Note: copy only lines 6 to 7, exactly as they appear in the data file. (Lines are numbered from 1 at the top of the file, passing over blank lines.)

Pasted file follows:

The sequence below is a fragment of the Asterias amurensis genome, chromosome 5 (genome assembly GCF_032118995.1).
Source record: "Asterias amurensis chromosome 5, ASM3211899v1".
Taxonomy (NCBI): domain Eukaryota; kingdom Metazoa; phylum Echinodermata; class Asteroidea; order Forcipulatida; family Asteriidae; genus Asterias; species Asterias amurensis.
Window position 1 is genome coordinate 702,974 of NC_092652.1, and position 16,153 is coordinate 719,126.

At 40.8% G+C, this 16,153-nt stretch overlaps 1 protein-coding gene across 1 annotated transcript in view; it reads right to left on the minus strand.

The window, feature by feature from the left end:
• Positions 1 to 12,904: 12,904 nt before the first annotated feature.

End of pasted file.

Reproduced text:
The window, feature by feature from the left end:
• Positions 1 to 12,904: 12,904 nt before the first annotated feature.